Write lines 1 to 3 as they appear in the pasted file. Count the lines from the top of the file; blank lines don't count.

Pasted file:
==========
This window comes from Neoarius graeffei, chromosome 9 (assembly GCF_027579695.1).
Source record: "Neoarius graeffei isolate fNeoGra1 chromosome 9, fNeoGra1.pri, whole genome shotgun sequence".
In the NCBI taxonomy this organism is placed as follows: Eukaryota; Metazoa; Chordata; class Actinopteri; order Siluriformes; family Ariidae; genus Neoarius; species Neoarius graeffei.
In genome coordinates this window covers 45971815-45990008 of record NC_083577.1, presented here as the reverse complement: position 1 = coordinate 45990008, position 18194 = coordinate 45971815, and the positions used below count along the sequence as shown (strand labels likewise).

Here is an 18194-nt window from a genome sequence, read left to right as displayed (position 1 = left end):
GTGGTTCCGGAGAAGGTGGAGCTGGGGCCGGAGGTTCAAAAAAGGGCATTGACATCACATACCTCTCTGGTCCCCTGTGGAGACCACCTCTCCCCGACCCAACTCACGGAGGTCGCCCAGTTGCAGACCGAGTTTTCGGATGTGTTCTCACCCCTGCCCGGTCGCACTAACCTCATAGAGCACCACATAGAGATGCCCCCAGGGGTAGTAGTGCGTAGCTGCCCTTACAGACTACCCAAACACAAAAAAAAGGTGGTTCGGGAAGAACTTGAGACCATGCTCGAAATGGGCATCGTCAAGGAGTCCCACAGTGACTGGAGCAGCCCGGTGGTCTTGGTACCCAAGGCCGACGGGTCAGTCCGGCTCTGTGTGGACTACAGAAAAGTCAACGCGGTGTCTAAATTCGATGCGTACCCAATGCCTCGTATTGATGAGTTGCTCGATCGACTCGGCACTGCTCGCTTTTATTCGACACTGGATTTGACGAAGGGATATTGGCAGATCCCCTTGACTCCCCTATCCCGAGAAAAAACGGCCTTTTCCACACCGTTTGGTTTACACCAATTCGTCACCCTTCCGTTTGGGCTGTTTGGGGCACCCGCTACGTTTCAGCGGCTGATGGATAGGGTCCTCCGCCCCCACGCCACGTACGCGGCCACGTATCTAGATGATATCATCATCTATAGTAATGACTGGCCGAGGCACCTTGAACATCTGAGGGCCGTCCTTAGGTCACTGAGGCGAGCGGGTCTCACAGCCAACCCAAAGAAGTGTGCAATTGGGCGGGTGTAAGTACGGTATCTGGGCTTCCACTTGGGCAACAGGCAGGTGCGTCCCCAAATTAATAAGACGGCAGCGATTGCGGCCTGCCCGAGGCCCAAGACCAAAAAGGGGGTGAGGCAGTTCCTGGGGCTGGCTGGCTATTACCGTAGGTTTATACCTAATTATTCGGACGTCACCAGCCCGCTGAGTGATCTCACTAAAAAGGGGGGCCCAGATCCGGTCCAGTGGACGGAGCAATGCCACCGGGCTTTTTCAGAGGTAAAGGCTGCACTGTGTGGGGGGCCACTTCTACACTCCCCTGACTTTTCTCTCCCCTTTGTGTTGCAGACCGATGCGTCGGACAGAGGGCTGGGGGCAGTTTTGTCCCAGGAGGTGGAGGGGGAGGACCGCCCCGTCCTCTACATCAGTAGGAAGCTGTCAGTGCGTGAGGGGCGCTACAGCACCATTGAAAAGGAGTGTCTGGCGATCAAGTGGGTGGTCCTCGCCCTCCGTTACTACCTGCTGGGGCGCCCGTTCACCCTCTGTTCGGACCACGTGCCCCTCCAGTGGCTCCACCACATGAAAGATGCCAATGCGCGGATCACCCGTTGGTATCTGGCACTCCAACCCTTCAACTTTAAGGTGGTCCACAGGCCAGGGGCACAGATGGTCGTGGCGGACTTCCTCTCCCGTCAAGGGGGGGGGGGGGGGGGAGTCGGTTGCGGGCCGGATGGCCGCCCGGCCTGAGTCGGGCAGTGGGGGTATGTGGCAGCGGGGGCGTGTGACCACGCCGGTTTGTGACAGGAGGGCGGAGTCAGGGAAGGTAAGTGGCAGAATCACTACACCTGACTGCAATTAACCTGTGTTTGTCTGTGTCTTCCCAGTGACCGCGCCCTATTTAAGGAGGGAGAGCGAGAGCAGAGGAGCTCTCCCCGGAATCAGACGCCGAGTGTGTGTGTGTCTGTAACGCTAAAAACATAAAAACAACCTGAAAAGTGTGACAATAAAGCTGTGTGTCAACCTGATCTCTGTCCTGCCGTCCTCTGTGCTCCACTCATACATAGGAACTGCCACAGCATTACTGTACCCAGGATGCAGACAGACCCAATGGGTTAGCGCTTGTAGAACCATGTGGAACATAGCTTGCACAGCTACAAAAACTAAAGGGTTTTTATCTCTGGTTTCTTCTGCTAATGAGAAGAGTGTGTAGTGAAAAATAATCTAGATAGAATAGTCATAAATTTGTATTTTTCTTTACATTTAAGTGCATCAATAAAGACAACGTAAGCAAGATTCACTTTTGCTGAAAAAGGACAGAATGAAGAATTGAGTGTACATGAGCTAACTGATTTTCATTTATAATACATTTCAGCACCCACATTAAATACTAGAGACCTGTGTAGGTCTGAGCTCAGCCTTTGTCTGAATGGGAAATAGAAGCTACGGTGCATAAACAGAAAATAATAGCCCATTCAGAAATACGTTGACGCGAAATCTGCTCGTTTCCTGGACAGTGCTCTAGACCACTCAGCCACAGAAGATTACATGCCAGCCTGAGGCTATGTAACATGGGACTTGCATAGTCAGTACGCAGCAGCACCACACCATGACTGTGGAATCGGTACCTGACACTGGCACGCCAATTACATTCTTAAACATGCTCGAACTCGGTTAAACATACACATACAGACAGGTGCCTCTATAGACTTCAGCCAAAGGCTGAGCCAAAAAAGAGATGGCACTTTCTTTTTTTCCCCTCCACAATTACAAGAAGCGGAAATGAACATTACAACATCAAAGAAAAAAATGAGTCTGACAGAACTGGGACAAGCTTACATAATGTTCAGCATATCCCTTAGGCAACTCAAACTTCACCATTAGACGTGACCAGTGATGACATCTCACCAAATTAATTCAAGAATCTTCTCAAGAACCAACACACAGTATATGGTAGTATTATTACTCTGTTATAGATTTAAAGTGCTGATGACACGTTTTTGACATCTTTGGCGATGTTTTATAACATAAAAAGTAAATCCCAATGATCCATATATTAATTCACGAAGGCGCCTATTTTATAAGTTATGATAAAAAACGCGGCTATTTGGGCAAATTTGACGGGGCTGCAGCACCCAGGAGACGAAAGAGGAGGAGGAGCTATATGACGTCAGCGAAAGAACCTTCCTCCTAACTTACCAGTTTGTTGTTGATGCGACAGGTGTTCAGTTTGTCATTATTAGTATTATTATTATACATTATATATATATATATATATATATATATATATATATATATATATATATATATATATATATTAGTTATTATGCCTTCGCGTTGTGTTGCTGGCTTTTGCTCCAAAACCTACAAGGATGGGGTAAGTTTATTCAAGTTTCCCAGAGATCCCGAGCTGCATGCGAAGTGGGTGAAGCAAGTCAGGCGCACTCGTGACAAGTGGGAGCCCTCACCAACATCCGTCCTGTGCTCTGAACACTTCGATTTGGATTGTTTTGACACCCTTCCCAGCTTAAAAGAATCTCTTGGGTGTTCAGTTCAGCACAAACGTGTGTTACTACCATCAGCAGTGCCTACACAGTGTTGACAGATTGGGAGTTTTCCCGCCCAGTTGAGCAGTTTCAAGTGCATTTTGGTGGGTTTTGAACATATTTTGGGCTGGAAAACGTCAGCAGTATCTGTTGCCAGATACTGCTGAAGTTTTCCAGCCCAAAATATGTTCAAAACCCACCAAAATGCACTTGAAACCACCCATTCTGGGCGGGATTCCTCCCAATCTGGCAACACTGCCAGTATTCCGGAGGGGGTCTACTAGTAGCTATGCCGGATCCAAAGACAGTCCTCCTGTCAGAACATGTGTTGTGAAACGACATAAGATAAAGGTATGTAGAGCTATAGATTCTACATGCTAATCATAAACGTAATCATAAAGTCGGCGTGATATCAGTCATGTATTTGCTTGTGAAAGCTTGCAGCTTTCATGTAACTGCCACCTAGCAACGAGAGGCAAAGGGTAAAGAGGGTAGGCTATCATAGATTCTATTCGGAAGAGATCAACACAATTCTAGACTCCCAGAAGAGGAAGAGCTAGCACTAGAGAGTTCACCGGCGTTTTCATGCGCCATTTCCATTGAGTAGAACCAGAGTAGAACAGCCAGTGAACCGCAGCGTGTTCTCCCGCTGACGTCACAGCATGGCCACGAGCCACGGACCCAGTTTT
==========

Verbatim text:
This window comes from Neoarius graeffei, chromosome 9 (assembly GCF_027579695.1).
Source record: "Neoarius graeffei isolate fNeoGra1 chromosome 9, fNeoGra1.pri, whole genome shotgun sequence".
In the NCBI taxonomy this organism is placed as follows: Eukaryota; Metazoa; Chordata; class Actinopteri; order Siluriformes; family Ariidae; genus Neoarius; species Neoarius graeffei.